3. Chen L, Flies DB. Molecular mechanisms of T cell co-stimulation and co-inhibition. Nat Rev Immunol. 2013;13(4):227-242. doi:10.1038/nri3405. Published correction appears in Nat Rev Immunol. 2013;13(7):542.

4. Buchbinder EI, Desai A. CTLA-4 and PD-1 pathways: similarities, differences, and implications of their inhibition. Am J Clin Oncol. 2016;39(1):98-106. doi:10.1097/COC.0000000000000239

5. Seidel JA, Otsuka A, Kabashima K. Anti-PD-1 and anti-CTLA-4 therapies in cancer: mechanisms of action, efficacy, and limitations. Front Oncol. 2018;8:86. doi:10.3389/fonc.2018.00086

6. Kim N, Kim HK, Lee K, et al. Single-cell RNA sequencing demonstrates the molecular and cellular reprogramming of metastatic lung adenocarcinoma. Nat Commun. 2020;11(1):2285. doi:10.1038/s41467-020-16164-1

7. Thommen DS, Schreiner J, Müller P, et al. Progression of lung cancer is associated with increased dysfunction of T cells defined by coexpression of multiple inhibitory receptors. Cancer Immunol Res. 2015;3(12):1344-1355. doi:10.1158/2326-6066.CIR-15-0097

8. Wu M, Huang Q, Xie Y, et al. Improvement of the anticancer efficacy of PD-1/PD-L1 blockade via combination therapy and PD-L1 regulation. J Hematol Oncol. 2022;15(1):24. doi:10.1186/s13045-022-01242-2

9. Wherry EJ. T cell exhaustion. Nat Immunol. 2011;12(6):492-499. doi:10.1038/ni.2035

10. Guo X, Zhang Y, Zheng L, et al. Global characterization of T cells in non–small-cell lung cancer by single-cell sequencing. Nat Med. 2018;24(7):978-985. doi:10.1038/s41591-018-0045-3. Published correction appears in Nat Med. 2018;24(10):1628.

11. Fourcade J, Sun Z, Pagliano O, et al. CD8(+) T cells specific for tumor antigens can be rendered dysfunctional by the tumor microenvironment through upregulation of the inhibitory receptors BTLA and PD-1. Cancer Res. 2012;72(4):887-896. doi:10.1158/0008-5472.CAN-11-2637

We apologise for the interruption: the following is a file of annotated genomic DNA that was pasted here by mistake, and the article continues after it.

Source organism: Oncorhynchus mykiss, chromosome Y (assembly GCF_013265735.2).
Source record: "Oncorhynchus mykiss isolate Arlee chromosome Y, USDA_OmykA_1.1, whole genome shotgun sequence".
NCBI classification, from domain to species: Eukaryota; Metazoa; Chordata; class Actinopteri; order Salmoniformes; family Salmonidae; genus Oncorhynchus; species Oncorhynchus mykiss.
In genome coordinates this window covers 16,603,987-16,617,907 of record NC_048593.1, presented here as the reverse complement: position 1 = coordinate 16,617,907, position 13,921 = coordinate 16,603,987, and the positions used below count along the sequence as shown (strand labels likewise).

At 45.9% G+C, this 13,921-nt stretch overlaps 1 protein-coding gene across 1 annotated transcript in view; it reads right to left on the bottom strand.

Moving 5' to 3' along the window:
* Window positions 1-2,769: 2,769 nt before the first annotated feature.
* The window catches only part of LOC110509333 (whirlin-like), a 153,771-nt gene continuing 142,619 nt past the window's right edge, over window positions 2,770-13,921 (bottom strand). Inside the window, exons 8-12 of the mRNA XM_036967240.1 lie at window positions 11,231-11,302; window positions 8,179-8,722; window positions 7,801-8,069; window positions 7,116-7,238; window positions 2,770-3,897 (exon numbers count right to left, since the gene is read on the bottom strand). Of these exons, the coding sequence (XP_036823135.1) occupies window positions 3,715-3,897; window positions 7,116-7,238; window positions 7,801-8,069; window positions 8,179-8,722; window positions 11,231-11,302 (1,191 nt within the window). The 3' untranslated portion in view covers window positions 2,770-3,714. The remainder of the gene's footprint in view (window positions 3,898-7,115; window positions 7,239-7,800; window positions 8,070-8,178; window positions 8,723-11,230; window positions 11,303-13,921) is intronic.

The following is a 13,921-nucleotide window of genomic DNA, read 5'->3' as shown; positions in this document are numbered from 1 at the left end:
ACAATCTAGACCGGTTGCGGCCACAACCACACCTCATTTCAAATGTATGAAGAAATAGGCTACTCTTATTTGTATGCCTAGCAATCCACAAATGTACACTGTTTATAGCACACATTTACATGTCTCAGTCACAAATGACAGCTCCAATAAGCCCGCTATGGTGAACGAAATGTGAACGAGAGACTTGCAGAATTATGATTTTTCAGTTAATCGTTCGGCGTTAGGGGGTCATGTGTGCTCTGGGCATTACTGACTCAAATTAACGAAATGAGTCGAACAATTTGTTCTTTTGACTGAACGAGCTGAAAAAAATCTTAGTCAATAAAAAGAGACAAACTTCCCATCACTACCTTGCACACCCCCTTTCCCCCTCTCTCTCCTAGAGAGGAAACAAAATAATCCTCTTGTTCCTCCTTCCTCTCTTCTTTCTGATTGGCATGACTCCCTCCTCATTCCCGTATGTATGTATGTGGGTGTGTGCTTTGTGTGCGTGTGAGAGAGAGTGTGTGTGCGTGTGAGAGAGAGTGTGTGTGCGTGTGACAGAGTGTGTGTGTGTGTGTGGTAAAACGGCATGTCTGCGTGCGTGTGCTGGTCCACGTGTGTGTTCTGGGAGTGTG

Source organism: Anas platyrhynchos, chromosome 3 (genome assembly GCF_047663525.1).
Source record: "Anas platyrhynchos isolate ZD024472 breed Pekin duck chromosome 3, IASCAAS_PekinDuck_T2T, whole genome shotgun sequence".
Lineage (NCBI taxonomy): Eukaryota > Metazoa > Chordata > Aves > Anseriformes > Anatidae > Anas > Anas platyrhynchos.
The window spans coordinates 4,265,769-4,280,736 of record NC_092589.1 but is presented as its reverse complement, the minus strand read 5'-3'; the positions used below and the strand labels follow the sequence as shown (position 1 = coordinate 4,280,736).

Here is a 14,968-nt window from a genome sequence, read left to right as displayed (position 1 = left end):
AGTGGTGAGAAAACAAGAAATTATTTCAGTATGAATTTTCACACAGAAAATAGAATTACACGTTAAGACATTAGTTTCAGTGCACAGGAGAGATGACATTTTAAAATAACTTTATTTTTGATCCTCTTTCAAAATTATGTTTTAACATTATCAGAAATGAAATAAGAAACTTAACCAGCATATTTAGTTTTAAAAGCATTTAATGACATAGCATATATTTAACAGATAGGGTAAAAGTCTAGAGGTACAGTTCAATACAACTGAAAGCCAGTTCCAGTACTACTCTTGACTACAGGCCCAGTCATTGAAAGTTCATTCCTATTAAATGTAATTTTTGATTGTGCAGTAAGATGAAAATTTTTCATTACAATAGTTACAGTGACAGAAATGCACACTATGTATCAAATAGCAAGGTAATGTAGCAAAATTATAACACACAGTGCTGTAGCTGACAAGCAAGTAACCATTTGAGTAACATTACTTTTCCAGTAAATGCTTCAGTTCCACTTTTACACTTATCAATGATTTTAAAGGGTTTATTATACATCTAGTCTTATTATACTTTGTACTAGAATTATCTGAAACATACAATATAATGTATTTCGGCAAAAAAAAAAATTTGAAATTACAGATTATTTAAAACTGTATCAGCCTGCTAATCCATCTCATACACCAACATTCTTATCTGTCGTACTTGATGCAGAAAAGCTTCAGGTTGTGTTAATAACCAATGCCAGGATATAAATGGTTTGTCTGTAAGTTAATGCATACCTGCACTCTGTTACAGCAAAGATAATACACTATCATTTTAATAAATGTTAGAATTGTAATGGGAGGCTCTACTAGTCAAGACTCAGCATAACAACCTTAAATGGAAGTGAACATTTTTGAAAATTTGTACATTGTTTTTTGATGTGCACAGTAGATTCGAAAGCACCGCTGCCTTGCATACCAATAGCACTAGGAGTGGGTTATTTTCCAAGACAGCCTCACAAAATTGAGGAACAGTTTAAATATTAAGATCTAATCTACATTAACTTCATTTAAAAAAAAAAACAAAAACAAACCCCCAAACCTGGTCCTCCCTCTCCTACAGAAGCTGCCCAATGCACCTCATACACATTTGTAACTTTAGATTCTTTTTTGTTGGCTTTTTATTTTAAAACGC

12. Pardoll DM. The blockade of immune checkpoints in cancer immunotherapy. Nat Rev Cancer. 2012;12(4):252-264. doi:10.1038/nrc3239

13. Shiravand Y, Khodadadi F, Kashani SMA, et al. Immune checkpoint inhibitors in cancer therapy. Curr Oncol. 2022;29(5):3044-3060. doi:10.3390/curroncol29050247

14. Yervoy. Prescribing information. Bristol Myers Squibb; 2022. Accessed November 1, 2022. https://www.accessdata.fda.gov/drugsatfda_docs/label/2020/125377s110lbl.pdf

15. Opdivo. Prescribing information. Bristol Myers Squibb; 2022. Accessed November 1, 2022. https://packageinserts.bms.com/pi/pi_opdivo.pdf

16. Keytruda. Prescribing information. Merck; 2022. Accessed November 1, 2022. https://www.merck.com/product/usa/pi_circulars/k/keytruda/keytruda_pi.pdf

17. Libtayo. Prescribing information. Regeneron; 2022. Accessed November 1, 2022. https://www.accessdata.fda.gov/drugsatfda_docs/label/2021/761097s007lbl.pdf

18. FDA approves cemiplimab-rwlc for non–small cell lung cancer with high PD-L1 expression. FDA. February 22, 2021. Accessed October 15, 2022. https://www.fda.gov/drugs/resources-information-approved-drugs/fda-approves-cemiplimab-rwlc-non-small-cell-lung-cancer-high-pd-l1-expression

19. Tecentriq. Prescribing information. Genentech; 2022. Accessed November 1, 2022. https://www.gene.com/download/pdf/tecentriq_prescribing.pdf

20. Imfinzi. Prescribing information. AstraZeneca; 2022. Accessed November 1, 2022. https://www.accessdata.fda.gov/drugsatfda_docs/label/2020/761069s018lbl.pdf

21. NCCN. Clinical Practice Guidelines in Oncology. Non–small cell lung cancer, version 5.2022. Accessed October 15, 2022. https://www.nccn.org/professionals/physician_gls/pdf/nscl.pdf.